In Montana, the Boys and Girls Club of Flathead Reservation will use its $250,000 grant to build a new club building; the Blackfeet Tribe’s Ka Nai Ta Pi Wa Corp., $50,000 to purchase furnishings and equipment for a tribal elder center. In Oregon, the Confederated Tribes of Warm Springs Reservation will use its $475,000 grant to build a fire station and purchase equipment.

In South Dakota, the Crow Creek Sioux Tribe will use its $200,000 grant to build a drug and alcohol treatment facility; the Rosebud Sioux Tribe, $175,000 for its mobile emergency operations center and $135,000 to purchase two ambulances; the Cheyenne River Sioux Tribe, $45,000 for its firefighting units in Takini and Whitehorse.

In Washington, the Hoh Indian Tribe will use its $100,000 grant to purchase a new fire truck and firefighting equipment; the Makah Indian Tribe, $75,000 to purchase a new ambulance and medical equipment; the Quileute Indian Tribe, $61,640 to purchase playground equipment for its child-care facility.

In Wisconsin, the Lac du Flambeau Band of Lake Superior will use its $200,000 grant to build a new medical clinic and a $56,000 grant to install a new heating and air conditioning system. The Sokaogon Chippewa Community will use its $70,050 grant to build a youth center.

Nearly $4.7 million in Tribal College Initiative grants were awarded to 15 tribal colleges. Sitting Bull College in North Dakota will use its $724,361 grant to build an entrepreneurial center; Bay Mills Community College in Michigan, $300,000 for administration building improvements; Leech Lake Tribal College in Minnesota, $139,800 for equipment purchases; Stone Child College, Mont., $300,000 for technology lab equipment purchases and Vocational Education; and Blackfeet Community College in Montana, $300,000 for land purchase.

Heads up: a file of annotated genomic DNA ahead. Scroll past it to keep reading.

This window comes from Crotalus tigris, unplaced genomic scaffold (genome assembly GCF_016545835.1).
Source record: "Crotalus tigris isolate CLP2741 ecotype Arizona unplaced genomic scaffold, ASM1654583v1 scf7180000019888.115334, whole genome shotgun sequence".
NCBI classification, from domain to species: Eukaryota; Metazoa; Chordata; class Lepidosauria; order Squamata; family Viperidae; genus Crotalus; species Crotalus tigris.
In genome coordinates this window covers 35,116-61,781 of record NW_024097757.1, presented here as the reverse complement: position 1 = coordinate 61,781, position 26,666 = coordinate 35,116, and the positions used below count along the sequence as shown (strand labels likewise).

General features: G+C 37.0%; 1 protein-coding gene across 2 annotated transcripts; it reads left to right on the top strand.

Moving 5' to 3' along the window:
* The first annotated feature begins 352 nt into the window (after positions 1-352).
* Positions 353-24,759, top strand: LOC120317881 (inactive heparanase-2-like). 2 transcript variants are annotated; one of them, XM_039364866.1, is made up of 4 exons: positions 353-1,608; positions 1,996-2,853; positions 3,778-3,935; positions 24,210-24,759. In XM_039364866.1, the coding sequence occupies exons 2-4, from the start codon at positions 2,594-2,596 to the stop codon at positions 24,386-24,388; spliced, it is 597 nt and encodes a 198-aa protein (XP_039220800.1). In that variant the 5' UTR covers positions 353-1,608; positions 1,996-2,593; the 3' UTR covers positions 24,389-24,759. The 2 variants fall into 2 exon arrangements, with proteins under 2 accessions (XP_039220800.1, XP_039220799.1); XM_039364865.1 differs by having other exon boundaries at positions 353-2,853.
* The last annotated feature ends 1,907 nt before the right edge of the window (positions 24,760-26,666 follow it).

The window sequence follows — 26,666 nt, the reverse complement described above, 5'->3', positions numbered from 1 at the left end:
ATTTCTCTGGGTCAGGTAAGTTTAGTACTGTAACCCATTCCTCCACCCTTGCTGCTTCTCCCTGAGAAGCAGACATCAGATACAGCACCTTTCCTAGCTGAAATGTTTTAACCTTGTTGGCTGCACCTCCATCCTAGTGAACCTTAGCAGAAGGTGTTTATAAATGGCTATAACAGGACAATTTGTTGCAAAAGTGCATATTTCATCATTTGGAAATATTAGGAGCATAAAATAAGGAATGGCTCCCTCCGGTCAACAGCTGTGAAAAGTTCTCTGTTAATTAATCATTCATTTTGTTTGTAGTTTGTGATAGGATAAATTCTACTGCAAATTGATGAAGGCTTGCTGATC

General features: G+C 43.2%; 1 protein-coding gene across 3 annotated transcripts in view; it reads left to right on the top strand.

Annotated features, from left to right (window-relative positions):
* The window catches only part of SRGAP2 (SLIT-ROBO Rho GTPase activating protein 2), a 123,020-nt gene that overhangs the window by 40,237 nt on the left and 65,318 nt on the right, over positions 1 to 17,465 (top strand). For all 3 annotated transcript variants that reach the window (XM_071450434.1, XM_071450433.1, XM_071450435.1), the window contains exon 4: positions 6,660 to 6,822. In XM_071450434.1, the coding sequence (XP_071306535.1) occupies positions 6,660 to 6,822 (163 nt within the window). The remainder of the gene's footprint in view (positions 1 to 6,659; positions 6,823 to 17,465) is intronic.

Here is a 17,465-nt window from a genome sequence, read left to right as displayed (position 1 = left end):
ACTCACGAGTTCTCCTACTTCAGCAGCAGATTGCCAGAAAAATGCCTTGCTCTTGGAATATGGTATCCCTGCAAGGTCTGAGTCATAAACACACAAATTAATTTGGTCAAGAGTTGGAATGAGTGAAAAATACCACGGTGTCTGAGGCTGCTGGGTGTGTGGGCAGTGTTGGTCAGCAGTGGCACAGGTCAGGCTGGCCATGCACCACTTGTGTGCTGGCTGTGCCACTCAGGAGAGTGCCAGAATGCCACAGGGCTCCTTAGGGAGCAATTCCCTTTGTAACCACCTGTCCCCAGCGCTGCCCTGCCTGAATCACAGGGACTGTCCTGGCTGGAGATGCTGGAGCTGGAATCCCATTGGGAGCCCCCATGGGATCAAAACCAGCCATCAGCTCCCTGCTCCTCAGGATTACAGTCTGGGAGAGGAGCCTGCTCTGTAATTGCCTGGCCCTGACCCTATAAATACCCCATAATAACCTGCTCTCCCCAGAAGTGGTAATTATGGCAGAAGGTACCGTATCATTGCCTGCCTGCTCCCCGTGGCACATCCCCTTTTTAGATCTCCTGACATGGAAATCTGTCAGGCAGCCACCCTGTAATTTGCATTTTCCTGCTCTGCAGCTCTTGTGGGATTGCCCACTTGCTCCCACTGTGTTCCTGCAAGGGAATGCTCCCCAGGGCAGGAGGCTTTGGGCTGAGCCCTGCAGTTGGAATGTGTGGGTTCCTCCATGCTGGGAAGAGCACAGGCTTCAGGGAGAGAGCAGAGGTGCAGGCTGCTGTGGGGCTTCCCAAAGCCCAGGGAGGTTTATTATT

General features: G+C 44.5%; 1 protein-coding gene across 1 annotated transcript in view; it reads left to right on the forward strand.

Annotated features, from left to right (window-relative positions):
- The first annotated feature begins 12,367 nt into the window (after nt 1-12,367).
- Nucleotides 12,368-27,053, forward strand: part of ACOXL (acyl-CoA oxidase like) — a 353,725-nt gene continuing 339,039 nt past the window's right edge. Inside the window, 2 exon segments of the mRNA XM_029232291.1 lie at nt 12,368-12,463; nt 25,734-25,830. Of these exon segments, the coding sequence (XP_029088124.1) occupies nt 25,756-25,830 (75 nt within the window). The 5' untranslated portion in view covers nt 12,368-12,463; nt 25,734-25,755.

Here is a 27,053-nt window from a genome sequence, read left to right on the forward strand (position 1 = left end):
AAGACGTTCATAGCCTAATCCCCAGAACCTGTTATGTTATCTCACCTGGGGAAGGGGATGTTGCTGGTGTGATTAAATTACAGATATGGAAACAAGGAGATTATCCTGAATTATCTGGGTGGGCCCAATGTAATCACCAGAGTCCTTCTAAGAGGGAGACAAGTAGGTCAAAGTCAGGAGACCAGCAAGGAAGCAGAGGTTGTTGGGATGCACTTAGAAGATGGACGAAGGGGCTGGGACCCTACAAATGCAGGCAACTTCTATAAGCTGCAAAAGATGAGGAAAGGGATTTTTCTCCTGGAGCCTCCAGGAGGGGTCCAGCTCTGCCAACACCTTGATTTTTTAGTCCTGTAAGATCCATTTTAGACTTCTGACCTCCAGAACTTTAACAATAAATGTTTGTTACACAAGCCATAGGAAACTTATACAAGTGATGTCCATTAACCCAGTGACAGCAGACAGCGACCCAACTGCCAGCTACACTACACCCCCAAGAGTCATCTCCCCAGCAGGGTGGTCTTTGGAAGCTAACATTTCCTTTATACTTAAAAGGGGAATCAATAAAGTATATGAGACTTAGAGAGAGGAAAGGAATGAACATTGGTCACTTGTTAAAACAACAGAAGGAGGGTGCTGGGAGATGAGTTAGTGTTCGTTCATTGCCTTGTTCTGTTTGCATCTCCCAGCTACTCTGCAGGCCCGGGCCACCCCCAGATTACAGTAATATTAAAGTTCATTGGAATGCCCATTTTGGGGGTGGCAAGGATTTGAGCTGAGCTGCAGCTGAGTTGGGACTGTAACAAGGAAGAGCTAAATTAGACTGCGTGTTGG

Chief Dull Knife College in Montana will use its $300,000 grant to complete construction of an early childhood learning center; Fort Belknap College in Montana, $300,000 to design a cultural heritage project; Fort Peck Community College in M ontana, $300,000 to build a dormitory; Little Big Horn College in Montana, $300,000 to build a tribal archives and college administration building; Salish Kootenai College in Montana, $300,000 for renovation and repair projects.

The Institute of American Indian Arts in New Mexico will use its $200,000 grant to build a conference and academic center; Oglala Lakota College in South Dakota, $100,000 to make repairs to a campus building and water line, and $225,000 for equipment and supply purchases; Sisseton Wahpeton College in South Dakota, $300,000 for heating and air conditioning renovations; Northwest Indian College in Washington, $300,000 to build a child-care facility; College of Menominee Nation in Wisconsin, $300,000 to build a training and maintenance facility and install a sewer system.

<i>Richard Walker is a correspondent reporting from San Juan Island, Wash. Contact him at rmwalker@ sanjuanjournal.com.

Tags
terms:
Archived